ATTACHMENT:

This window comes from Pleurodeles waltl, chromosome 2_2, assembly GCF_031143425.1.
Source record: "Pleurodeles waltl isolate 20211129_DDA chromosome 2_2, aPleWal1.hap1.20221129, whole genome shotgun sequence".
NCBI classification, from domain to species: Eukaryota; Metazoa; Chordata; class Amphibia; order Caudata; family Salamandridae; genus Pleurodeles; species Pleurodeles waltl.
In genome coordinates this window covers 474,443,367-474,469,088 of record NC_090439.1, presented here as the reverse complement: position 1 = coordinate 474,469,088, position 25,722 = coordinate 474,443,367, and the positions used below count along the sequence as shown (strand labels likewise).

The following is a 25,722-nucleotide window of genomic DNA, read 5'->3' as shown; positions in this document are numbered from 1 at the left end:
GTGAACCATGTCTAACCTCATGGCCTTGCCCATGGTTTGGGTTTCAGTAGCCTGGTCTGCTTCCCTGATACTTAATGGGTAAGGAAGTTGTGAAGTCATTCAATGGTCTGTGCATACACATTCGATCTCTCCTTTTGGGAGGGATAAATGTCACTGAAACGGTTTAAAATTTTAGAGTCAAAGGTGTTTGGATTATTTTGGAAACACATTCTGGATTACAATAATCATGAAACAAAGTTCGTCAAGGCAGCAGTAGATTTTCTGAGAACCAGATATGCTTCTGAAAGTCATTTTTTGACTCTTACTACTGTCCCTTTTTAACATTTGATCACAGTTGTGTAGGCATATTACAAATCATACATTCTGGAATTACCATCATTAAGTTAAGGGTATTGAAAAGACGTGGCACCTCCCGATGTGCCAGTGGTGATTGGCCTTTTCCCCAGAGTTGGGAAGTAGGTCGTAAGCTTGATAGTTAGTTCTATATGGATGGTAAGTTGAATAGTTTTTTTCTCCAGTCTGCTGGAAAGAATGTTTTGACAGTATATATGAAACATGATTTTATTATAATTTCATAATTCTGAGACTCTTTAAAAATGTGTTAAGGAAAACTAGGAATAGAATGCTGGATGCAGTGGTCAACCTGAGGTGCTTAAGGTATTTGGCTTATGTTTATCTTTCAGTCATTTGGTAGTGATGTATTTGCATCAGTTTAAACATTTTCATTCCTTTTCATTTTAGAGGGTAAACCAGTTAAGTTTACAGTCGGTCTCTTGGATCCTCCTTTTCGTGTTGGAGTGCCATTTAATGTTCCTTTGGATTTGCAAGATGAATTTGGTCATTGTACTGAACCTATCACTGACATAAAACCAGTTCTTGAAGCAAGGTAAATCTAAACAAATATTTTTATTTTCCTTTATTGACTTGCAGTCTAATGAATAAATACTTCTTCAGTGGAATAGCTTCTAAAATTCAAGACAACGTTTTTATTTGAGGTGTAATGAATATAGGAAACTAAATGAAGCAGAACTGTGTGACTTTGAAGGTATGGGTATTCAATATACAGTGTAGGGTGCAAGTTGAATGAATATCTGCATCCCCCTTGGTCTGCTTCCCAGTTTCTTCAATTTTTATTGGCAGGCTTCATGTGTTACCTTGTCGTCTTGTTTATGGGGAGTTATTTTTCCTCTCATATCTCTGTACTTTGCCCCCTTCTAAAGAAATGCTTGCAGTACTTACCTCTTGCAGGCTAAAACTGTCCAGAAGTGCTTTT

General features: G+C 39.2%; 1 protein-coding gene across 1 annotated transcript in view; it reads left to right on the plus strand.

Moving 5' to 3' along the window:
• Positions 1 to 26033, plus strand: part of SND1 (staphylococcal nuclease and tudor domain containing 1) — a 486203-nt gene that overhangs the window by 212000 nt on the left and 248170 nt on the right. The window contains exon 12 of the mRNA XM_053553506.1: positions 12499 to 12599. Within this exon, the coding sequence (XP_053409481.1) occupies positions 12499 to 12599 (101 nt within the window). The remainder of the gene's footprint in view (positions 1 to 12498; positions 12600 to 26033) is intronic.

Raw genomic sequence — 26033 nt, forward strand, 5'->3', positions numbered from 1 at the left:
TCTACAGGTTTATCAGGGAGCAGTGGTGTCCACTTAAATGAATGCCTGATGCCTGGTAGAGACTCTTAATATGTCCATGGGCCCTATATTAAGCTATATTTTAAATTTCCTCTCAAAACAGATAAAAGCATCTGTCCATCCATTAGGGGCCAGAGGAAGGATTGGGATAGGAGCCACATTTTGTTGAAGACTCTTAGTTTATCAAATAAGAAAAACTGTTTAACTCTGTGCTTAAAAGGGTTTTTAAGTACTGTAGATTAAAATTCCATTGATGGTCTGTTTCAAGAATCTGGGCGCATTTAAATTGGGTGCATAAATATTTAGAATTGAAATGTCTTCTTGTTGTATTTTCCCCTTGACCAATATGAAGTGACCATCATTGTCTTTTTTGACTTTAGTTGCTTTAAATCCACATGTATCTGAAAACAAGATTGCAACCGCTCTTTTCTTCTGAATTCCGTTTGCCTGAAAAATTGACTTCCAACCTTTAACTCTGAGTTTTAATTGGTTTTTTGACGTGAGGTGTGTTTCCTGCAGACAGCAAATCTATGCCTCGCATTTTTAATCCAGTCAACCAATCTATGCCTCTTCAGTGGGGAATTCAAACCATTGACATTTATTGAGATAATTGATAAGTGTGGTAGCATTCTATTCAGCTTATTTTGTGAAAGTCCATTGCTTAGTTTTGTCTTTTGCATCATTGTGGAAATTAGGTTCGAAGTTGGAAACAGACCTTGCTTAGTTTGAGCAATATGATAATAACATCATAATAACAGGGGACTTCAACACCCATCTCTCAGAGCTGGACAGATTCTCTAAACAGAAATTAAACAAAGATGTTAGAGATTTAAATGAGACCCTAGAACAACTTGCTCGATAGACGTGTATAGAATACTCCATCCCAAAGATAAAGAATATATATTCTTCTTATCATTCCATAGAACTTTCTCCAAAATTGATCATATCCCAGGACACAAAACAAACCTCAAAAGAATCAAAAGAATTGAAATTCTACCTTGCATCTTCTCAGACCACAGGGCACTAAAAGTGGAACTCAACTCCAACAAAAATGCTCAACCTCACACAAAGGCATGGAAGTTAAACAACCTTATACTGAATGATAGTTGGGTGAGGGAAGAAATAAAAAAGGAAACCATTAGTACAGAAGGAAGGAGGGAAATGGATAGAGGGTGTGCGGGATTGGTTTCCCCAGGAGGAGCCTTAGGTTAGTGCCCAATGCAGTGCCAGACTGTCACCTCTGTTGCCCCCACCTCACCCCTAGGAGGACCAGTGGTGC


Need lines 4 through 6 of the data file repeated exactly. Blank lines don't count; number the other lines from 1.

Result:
In genome coordinates this window covers 474,443,367-474,469,088 of record NC_090439.1, presented here as the reverse complement: position 1 = coordinate 474,469,088, position 25,722 = coordinate 474,443,367, and the positions used below count along the sequence as shown (strand labels likewise).

The following is a 25,722-nucleotide window of genomic DNA, read 5'->3' as shown; positions in this document are numbered from 1 at the left end:
GTGAACCATGTCTAACCTCATGGCCTTGCCCATGGTTTGGGTTTCAGTAGCCTGGTCTGCTTCCCTGATACTTAATGGGTAAGGAAGTTGTGAAGTCATTCAATGGTCTGTGCATACACATTCGATCTCTCCTTTTGGGAGGGATAAATGTCACTGAAACGGTTTAAAATTTTAGAGTCAAAGGTGTTTGGATTATTTTGGAAACACATTCTGGATTACAATAATCATGAAACAAAGTTCGTCAAGGCAGCAGTAGATTTTCTGAGAACCAGATATGCTTCTGAAAGTCATTTTTTGACTCTTACTACTGTCCCTTTTTAACATTTGATCACAGTTGTGTAGGCATATTACAAATCATACATTCTGGAATTACCATCATTAAGTTAAGGGTATTGAAAAGACGTGGCACCTCCCGATGTGCCAGTGGTGATTGGCCTTTTCCCCAGAGTTGGGAAGTAGGTCGTAAGCTTGATAGTTAGTTCTATATGGATGGTAAGTTGAATAGTTTTTTTCTCCAGTCTGCTGGAAAGAATGTTTTGACAGTATATATGAAACATGATTTTATTATAATTTCATAATTCTGAGACTCTTTAAAAATGTGTTAAGGAAAACTAGGAATAGAATGCTGGATGCAGTGGTCAACCTGAGGTGCTTAAGGTATTTGGCTTATGTTTATCTTTCAGTCATTTGGTAGTGATGTATTTGCATCAGTTTAAACATTTTCATTCCTTTTCATTTTAGAGGGTAAACCAGTTAAGTTTACAGTCGGTCTCTTGGATCCTCCTTTTCGTGTTGGAGTGCCATTTAATGTTCCTTTGGATTTGCAAGATGAATTTGGTCATTGTACTGAACCTATCACTGACATAAAACCAGTTCTTGAAGCAAGGTAAATCTAAACAAATATTTTTATTTTCCTTTATTGACTTGCAGTCTAATGAATAAATACTTCTTCAGTGGAATAGCTTCTAAAATTCAAGACAACGTTTTTATTTGAGGTGTAATGAATATAGGAAACTAAATGAAGCAGAACTGTGTGACTTTGAAGGTATGGGTATTCAATATACAGTGTAGGGTGCAAGTTGAATGAATATCTGCATCCCCCTTGGTCTGCTTCCCAGTTTCTTCAATTTTTATTGGCAGGCTTCATGTGTTACCTTGTCGTCTTGTTTATGGGGAGTTATTTTTCCTCTCATATCTCTGTACTTTGCCCCCTTCTAAAGAAATGCTTGCAGTACTTACCTCTTGCAGGCTAAAACTGTCCAGAAGTGCTTTT